On New Year's Eve, revelers celebrating the intersection of old and new could hardly find more fitting surroundings than the work-in-progress second story space at 468 Washington St.

It's the Western New York Book Arts Collaborative, a museum, workplace and inspiration center for people devoted to paper, ink and type. The printing and book making equipment have been brought to life for the holiday, stamping out invitations to the 9 p.m. party, one copy at a time with a letterpress.

That hands-on craftsmanship is a fitting example of the center's reason for existence, supporters say.

"What the Book Arts Collaborative is doing for Buffalo is engaging its citizens to become active in making books and printed work," said Tim Conroy, a Book Arts Collaborative member and Buffalo collector of fine printing and typography.

Whether people are interested in making books or in arts like papermaking or typography, the collaborative building can become a center that "makes that possible," Conroy said. "We've never had that before."

Now the city will have a center for nascent book creators to gravitate toward, he said. "You'll have a place to do it, people who have been in it for a long time, people with fun and intelligence," he said. "What more could you want?"

Center supporters have also gotten something shiny for the mantel: a holiday ornament set in solid metal, courtesy of the Ludlow typecasting machine. "HAPPY HOLIDAYS 2008," it proclaims, in 14-point Record Gothic.

For the party, the nonprofit group will unveil its second-story space to guests and patrons. It's destined for offices and conference space, though it's a bit rough looking now, said Richard Kegler, the group's director.

"It's still pretty raw space," he said, "but it's still pretty impressive and well suited to what we're doing on New Year's."

Any jagged feelings will be filed down by David Kane on piano, and the free-flowing beer and wine on offer in addition to a cash bar. Bistro Europa will be responsible for edibles. (Tickets: $75 each, $125 couple; members $60/$100.)

Though the letterpress technologies explored in the building's working collection can be centuries old, the center will be home to digital artists as well, Conroy suggested. He pointed to Kegler's P22 Type Foundry, which designs digital typefaces for digital applications.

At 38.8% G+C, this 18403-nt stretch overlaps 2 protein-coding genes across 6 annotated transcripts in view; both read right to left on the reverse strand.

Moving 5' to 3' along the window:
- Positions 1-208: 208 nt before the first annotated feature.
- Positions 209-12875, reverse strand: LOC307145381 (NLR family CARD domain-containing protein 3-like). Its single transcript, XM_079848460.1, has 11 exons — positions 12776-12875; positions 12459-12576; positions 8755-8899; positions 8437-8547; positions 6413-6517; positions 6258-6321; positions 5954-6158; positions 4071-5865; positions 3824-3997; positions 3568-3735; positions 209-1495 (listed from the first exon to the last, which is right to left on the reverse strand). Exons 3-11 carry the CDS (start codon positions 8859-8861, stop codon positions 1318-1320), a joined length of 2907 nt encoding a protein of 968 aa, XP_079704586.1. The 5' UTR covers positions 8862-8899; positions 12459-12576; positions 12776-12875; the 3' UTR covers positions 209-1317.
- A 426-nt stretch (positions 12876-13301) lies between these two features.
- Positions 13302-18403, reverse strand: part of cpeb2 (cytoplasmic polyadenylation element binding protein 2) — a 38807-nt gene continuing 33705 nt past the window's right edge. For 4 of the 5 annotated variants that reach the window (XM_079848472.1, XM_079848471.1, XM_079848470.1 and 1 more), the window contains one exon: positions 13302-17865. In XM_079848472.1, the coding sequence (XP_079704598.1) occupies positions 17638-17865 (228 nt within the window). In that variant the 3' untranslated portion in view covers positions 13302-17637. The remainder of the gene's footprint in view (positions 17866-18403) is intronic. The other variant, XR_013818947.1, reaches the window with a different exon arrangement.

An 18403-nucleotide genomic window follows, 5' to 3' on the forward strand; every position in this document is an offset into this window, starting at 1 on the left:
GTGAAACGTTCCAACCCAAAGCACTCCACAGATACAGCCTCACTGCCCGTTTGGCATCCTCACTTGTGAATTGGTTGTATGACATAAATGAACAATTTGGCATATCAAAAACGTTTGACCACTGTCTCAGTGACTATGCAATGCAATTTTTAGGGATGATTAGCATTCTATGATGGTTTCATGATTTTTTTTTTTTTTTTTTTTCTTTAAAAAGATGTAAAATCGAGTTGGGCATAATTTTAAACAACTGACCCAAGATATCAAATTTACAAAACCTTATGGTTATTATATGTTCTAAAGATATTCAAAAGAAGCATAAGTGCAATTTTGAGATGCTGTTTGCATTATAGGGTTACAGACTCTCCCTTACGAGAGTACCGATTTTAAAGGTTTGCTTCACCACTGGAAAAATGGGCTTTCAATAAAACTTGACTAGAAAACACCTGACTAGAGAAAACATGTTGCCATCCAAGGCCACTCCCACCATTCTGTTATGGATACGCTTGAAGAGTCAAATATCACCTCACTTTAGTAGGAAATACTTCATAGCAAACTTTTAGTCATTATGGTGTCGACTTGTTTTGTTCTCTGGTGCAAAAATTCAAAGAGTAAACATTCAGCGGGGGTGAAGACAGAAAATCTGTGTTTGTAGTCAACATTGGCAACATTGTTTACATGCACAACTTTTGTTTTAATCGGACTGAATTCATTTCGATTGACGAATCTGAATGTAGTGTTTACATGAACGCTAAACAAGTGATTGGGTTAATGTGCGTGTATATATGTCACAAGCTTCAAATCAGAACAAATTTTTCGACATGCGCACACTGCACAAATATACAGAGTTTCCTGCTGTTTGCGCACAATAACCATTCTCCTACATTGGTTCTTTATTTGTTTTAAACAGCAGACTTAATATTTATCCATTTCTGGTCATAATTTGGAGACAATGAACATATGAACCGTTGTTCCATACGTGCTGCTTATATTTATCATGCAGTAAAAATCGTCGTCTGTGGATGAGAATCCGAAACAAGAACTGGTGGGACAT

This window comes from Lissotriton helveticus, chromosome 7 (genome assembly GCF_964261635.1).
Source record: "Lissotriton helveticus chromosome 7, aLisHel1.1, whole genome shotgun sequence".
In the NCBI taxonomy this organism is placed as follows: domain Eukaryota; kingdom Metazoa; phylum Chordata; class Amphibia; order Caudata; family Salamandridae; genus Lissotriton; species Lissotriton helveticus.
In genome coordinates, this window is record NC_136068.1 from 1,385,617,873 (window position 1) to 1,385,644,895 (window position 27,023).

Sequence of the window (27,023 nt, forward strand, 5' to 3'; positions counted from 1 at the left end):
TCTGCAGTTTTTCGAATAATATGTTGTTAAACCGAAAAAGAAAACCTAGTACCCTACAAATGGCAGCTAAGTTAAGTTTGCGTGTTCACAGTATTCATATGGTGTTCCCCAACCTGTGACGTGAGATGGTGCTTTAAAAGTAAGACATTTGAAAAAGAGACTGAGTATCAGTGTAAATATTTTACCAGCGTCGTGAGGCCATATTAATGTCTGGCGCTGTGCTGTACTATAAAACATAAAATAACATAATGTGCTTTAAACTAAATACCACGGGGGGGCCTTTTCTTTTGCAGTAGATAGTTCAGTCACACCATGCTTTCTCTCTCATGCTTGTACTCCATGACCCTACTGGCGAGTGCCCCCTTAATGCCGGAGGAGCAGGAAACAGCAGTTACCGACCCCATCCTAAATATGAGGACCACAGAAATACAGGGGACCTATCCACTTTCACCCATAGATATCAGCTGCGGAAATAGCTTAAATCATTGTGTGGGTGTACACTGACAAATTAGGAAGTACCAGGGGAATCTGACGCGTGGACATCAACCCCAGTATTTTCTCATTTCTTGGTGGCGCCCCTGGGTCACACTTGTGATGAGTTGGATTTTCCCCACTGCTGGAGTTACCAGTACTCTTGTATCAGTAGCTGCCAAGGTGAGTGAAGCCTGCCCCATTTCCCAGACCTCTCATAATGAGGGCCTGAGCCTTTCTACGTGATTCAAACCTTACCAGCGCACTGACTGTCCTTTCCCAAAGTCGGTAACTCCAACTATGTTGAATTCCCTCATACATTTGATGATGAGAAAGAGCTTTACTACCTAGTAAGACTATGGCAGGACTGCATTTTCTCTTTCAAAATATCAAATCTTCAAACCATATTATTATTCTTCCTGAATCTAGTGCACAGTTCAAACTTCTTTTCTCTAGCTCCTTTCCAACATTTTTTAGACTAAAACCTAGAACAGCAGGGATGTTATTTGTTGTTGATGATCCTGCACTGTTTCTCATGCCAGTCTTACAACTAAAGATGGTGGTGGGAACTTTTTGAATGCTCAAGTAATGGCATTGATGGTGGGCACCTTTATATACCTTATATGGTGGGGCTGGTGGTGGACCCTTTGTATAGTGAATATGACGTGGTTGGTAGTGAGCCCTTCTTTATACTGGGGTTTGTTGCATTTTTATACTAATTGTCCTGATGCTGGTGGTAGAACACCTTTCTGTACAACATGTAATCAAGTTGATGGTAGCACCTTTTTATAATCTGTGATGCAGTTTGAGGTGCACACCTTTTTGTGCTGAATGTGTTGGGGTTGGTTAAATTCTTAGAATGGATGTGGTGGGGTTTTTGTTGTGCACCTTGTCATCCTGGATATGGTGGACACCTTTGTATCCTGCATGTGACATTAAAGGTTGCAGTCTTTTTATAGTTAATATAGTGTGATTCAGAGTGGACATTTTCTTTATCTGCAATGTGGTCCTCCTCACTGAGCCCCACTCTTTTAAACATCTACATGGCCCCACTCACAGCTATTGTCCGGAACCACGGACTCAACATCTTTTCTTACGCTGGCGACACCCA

People will be making books with digital elements too, Conroy said. "I don't want to make this sound like it's all 'ye olde printing press,' because it's not."

It's a digital world, but old fashioned paper and ink present benefits to its practitioners. Gutenberg's printed works are readily accessible 500 years later, the center's mission statement points out. Digital works have generally become inaccessible before their second decade passes.

Since the center took over the building this summer, it's added "a half-dozen more book presses and probably two dozen more printing presses" to its arsenal, said Kegler.

"We're still working on setting up our book-binding area," said Kegler. "But we're looking at basically making it possible for artists who want to come in and work on a book project."

This fall, the center hosted a series of workshops in its inaugural season, covering topics ranging from from book stitching basics to making marbled endpapers, and from designing simple book structures to printmaking with household objects, one of several classes designed for children.

In future semesters, Kegler said, Daemen College students and and print media students from the University at Buffalo will be doing part of their class work at the center.

"In a year's time we hope to have a papermaking studio," Kegler said. "Right now we have a letterpress studio that is like a working printing history museum -- almost everything in there is 100 years old."